262 P. 220 (Or. 1927), State ex rel. Sullivan v. Tazwell

Citation:262 P. 220, 123 Or. 326
Opinion Judge:COSHOW, J. (after stating the facts as above).
Party Name:STATE ex rel. SULLIVAN v. TAZWELL.
Attorney:Wallace McCamant, of Portland (McCamant & Thompson, of Portland, on the brief), for plaintiff. Erskine Wood and Gunther F. Krause, both of Portland (Wood, Montague & Matthiessen, of Portland, on the brief), for defendant.
Judge Panel:RAND, C.J., and BELT and ROSSMAN, JJ., concur.
Case Date:December 13, 1927
Court:Supreme Court of Oregon

Page 220

262 P. 220 (Or. 1927)

123 Or. 326

STATE ex rel. SULLIVAN

v.

TAZWELL.

Supreme Court of Oregon

December 13, 1927

Department 1.

Original proceeding in mandamus by the State on the relation of Edward Sullivan, against George Tazwell, as Presiding Judge of the Circuit Court for Multnomah County. Writ granted.

This is an action of mandamus to require defendant to proceed with the trial of a personal injury action instituted by relator. Edward Sullivan against Luckenbach Steamship Company, Inc. Relator was injured while about to enter on his duty as a pilot on the Florence Luckenbach, a steamship belonging to said company. The injury occurred in the Columbia river near Astoria. The services of relator were sought by said company on said steamship as a pilot through the Columbia and Willamette rivers from Astoria to Portland, Or. He instituted an action in the circuit court for Multnomah county against said steamship company to recover $30,000 damages. A summons was duly issued and served upon the defendant, which is a Delaware corporation, but has and maintains an office for the transaction of business in the state of Oregon at Portland. Said steamship company especially appeared and moved to quash the service of the summons, " * * * for the reason that this action is brought under section 33 of the Merchant Marine Act of 1920, and that this court does not have jurisdiction to hear this cause, and that the venue is not properly laid. On the argument of this motion the attorneys for defendant will contend that section 33 of the Merchant Marine Act of 1920 provides that jurisdiction in actions of this nature shall be under the court of the district in which the defendant employer resides, or in which his principal office is located."

The motion was supported by an undisputed affidavit showing that said steamship company is a Delaware corporation, and has its principal office in the state of New York. After argument, the motion to quash the summons was sustained. This proceeding was instituted for the purpose of compelling defendant, who sustained said motion, to assume jurisdiction and proceed with the trial of said action.

Wallace McCamant, of Portland (McCamant & Thompson, of Portland, on the brief), for plaintiff.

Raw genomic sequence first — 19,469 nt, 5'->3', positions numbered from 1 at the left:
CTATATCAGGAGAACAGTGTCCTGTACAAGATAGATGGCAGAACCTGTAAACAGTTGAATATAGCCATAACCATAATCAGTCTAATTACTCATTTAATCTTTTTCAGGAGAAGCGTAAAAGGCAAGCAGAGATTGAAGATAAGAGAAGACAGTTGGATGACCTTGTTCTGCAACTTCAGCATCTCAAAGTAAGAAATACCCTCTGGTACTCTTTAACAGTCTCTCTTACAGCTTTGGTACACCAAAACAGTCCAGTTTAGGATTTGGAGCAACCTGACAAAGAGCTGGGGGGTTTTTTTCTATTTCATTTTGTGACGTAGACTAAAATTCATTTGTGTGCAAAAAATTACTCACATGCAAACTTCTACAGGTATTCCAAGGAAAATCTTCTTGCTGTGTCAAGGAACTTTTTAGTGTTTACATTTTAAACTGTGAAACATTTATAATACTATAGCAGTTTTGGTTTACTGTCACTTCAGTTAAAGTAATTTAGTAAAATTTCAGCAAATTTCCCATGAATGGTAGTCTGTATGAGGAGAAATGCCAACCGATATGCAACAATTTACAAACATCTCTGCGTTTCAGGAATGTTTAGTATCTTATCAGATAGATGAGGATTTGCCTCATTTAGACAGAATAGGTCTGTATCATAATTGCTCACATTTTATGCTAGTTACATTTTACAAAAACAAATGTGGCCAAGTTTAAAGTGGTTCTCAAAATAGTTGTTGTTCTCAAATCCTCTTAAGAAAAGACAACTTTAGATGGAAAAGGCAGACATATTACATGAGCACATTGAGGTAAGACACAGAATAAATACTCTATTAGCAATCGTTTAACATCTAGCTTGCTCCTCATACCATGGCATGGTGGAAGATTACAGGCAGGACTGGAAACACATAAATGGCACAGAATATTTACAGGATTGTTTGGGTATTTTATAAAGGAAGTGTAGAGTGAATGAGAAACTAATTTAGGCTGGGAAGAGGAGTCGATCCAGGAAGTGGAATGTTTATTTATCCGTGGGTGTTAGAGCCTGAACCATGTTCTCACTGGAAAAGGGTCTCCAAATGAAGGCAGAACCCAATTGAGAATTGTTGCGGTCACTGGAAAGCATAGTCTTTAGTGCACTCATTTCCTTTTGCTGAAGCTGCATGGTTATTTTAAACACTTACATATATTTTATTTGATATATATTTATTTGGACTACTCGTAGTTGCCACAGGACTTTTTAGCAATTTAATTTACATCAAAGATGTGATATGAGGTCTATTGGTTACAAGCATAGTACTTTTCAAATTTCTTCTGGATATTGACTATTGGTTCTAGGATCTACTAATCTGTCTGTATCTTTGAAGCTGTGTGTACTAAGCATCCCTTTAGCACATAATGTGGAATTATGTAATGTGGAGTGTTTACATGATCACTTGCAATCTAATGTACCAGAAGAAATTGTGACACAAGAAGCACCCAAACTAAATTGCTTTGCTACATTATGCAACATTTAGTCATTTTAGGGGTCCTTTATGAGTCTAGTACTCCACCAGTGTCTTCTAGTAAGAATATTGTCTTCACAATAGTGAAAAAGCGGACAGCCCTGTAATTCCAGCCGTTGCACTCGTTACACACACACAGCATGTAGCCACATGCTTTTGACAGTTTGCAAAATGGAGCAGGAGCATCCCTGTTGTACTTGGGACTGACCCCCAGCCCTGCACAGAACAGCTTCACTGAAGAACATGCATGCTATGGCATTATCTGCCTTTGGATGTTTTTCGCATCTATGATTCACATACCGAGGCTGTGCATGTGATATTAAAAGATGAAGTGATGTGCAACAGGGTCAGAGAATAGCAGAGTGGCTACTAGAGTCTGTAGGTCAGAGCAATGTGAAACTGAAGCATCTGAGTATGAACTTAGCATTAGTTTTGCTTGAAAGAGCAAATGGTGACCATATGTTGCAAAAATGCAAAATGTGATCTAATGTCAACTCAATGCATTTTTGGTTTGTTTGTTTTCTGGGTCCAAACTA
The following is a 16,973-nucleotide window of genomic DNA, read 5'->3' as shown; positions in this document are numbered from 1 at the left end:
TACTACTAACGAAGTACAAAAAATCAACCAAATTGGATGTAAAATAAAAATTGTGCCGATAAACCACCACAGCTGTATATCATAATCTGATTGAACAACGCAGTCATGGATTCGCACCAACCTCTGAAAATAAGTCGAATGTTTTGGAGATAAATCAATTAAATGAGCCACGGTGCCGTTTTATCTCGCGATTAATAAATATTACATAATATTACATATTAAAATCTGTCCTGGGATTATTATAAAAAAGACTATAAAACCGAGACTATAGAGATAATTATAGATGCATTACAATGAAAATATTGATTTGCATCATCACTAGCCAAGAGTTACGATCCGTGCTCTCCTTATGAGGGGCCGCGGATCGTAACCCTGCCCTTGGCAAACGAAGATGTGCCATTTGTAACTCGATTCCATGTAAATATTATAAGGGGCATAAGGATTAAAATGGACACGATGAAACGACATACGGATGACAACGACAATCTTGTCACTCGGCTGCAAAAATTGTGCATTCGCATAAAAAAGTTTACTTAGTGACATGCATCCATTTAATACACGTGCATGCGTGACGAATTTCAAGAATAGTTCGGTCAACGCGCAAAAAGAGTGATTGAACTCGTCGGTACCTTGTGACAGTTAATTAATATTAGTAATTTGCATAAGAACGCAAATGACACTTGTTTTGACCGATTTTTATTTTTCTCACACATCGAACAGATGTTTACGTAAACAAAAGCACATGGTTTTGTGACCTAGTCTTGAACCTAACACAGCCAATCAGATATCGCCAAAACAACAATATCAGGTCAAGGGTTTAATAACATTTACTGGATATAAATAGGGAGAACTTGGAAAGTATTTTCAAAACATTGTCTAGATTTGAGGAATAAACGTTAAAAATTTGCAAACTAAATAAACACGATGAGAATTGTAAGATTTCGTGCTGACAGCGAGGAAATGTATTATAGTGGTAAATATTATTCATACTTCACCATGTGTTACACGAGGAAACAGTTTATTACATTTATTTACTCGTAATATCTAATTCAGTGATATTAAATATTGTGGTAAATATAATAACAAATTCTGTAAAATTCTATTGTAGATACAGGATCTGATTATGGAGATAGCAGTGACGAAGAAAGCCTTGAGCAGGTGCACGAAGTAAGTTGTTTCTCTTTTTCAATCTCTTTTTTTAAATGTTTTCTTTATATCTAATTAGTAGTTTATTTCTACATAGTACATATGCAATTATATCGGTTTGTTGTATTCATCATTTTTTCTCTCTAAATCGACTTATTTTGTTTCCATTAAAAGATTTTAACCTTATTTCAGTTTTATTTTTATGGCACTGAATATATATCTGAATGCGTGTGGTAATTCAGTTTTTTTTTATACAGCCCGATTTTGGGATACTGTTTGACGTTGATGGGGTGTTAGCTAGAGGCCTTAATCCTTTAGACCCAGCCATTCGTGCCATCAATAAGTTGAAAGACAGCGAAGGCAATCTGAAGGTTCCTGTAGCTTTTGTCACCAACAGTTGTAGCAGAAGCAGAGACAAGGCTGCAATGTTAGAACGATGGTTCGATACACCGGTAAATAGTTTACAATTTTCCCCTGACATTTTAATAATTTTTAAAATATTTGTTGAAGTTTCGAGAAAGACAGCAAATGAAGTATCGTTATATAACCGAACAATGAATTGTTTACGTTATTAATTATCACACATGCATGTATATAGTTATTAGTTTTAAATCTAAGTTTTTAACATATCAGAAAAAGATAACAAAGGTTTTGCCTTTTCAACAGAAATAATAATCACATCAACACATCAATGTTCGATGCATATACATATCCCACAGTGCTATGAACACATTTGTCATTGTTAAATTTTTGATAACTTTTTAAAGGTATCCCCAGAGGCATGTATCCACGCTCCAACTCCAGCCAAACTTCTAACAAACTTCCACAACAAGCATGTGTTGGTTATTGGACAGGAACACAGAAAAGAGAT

Erskine Wood and Gunther F. Krause, both of Portland (Wood, Montague & Matthiessen, of Portland, on the brief), for defendant.

COSHOW, J. (after stating the facts as above).

A circuit court judge is an officer subject to mandamus within the purview of section 613, Or.L. Johnson v. Tucker, 85 Or. 646, 167 P. 787; State ex rel. v. Bradshaw, 59 Or. 279, 117 P. 284; Che Gong v. Stearns, 16 Or. 219, 223, 17 P. 871. The purpose of the writ of mandamus is to "compel the performance of an act which the law especially enjoins, as a duty resulting from an office. * * * " Section 613, above.

It appears from the alternative writ that defendant, as circuit judge, sustained the motion to quash the service of the summons in the action of relator against said steamship company, not because the service was not properly made, nor because the sheriff did not make a sufficient return of the service, but because he believed his court to be without jurisdiction of the defendant steamship company. It is conceded by the defendant that the service in all respects was sufficient to subject the defendant in [123 Or. 330] that action to the jurisdiction of the circuit court for Multnomah county. It is also conceded by defendant that said circuit court has jurisdiction of the subject-matter. Consistently from 1789, when the Judiciary Act of the federal government was passed, state courts have had jurisdiction of actions arising out of maritime transactions where a remedy according to the course of the common law was appropriate. 1 Stat. at Large 77, § 9; 36 Stat. at Large 1091, § 24, subd. 3; 40 Stat. at Large, 395, c. 97, §§ 1 and 2; 42 Stat. at Large, 634, c. 216; clause 3 of section 24 of the Judicial Code (28 USCA § 41, subd. 3). There is no controversy in this proceeding regarding the jurisdiction of the circuit court for Multnomah county over the subject-matter which is the cause of the action of relator against said steamship company.

As we understand the contention of defendant, it may be succinctly stated thus: Because relator may avail himself of the provisions of section 33 of the Jones Act (46 USCA § 688; U.S.Comp.St. § 8337a), said steamship company has the privilege of being sued only in the district where it resides or has its principal office. The language relied upon by defendant is as...

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